Opinion: Is your Business Ready for AI on the Edge?

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AI has traditionally been deployed in the cloud. AI algorithms crunch massive amounts of data and consume massive computing resources. But AI doesn’t only live in the cloud. In many situations, AI-based data crunching and decisions need to be made locally, on devices that are close to the edge of the network.

At the Edge

AI at the edge allows mission-critical and time-sensitive decisions to be made faster, more reliably and with greater security. Cloud-based AI suffers from latency. The delay as data moves to the cloud for processing and the results are transmitted back over the network to a local device. In many situations, latency can have serious consequences. For instance, when a security camera at an airport or a factory must recognise intruders and react immediately. An autonomous vehicle cannot wait even for a tenth of a second to activate emergency braking when the AI algorithm predicts an imminent collision. In these situations, AI must be located at the edge. This is where decisions can be made faster without relying on network connectivity and without moving massive amounts of data back and forth over a network.

As Gartner analyst Thomas Bittman points out his blog The Edge will Eat the Cloud:

“The agility of cloud computing is great – but it simply isn’t enough. Massive centralization, economies of scale, self-service and full automation get us most of the way there – but it doesn’t overcome physics – the weight of data, the speed of light. As people need to interact with their digitally-assisted realities in real-time, waiting on a data center miles (or many miles) away isn’t going to work,” writes Bittman. “Latency matters. I’m here, right now, and I’m gone in seconds. Put up the right appealing advertising before I look away, point out the store that I’ve been looking for as I drive, let me know that a colleague is heading my way, help my self-driving car avoid other cars through a busy intersection. And do it now.”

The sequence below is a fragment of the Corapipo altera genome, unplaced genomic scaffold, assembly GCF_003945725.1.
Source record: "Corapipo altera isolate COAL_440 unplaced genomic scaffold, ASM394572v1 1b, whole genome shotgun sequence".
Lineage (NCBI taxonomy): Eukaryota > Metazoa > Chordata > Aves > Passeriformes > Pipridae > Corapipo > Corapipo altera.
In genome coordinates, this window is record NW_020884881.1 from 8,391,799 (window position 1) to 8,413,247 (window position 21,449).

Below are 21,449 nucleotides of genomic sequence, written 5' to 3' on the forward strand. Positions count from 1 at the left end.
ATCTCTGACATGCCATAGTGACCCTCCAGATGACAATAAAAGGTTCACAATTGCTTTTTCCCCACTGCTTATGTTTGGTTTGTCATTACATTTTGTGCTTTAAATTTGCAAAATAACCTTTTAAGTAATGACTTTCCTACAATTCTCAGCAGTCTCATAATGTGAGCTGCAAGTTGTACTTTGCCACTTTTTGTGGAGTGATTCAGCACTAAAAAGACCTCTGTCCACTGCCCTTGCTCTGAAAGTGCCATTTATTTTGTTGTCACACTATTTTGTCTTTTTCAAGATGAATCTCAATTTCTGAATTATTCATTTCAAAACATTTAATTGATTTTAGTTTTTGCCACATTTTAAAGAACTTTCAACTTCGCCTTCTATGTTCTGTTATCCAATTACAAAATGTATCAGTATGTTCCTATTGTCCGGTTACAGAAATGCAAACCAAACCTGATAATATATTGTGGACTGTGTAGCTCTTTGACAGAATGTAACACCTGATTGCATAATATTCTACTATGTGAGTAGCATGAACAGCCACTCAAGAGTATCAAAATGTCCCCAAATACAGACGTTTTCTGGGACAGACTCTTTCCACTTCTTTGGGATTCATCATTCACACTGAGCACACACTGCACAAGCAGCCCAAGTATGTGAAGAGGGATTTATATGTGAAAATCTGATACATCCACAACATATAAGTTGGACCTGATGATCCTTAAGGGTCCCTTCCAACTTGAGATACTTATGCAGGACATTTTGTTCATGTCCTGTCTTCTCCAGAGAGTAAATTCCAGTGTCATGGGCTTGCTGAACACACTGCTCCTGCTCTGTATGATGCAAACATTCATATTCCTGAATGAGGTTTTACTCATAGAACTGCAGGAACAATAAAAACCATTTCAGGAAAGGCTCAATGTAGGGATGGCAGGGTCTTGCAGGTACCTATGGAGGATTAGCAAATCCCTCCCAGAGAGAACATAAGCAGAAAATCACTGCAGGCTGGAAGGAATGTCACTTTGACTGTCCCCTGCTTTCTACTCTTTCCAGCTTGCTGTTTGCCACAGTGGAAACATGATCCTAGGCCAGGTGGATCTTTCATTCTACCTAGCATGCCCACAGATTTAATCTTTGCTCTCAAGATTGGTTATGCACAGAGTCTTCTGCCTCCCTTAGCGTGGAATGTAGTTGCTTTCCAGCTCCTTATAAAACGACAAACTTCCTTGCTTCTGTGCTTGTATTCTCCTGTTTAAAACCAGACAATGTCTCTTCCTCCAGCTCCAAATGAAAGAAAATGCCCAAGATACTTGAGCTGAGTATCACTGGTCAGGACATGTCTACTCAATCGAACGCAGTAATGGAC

Moving AI to the edge has other strong reasons as well

  • Across the plethora of industries, the edges are not usually connected to the cloud and they are not smart either. Every industry and every manufacturing unit might need to build smartness in the edge for its own needs. For example, a security camera in a chemical factory might need different set of intelligence tools than the one in manufacturing unit.
  • AI will have more economic impact than AI in the cloud. The edge is where real money is being invested right now, and putting AI there even to get a small sliver of increased productivity will have a massive impact.
  • While cloud computing offers unquestionable economies of scale, a distributed computing model is driven by the nature of the data itself. The volume of data will make it difficult or expensive to move due to bandwidth costs or availability. The velocity of data will catalyse more real-time applications that cannot be limited by network latency. And the variety of data will be governed by regulatory, privacy and security constraints.


Processing Power

The edge needs more processing power. This will enable enterprises to run AI models at the edge, thereby bringing more intelligence to the edge.

Nowadays, a lot of edge devices have inbuilt compute power. A lot of IoT edge devices have GPU, TPU or VPU. For example, some of the high-end security cameras now feature GPU cards, which enables them to run AI-based image recognition models on the edge itself instead of sending all the HD video back to the cloud for processing. Moving the processing to the edge ensures better response times and reduced bandwidth usage.

Lifecycle on the edge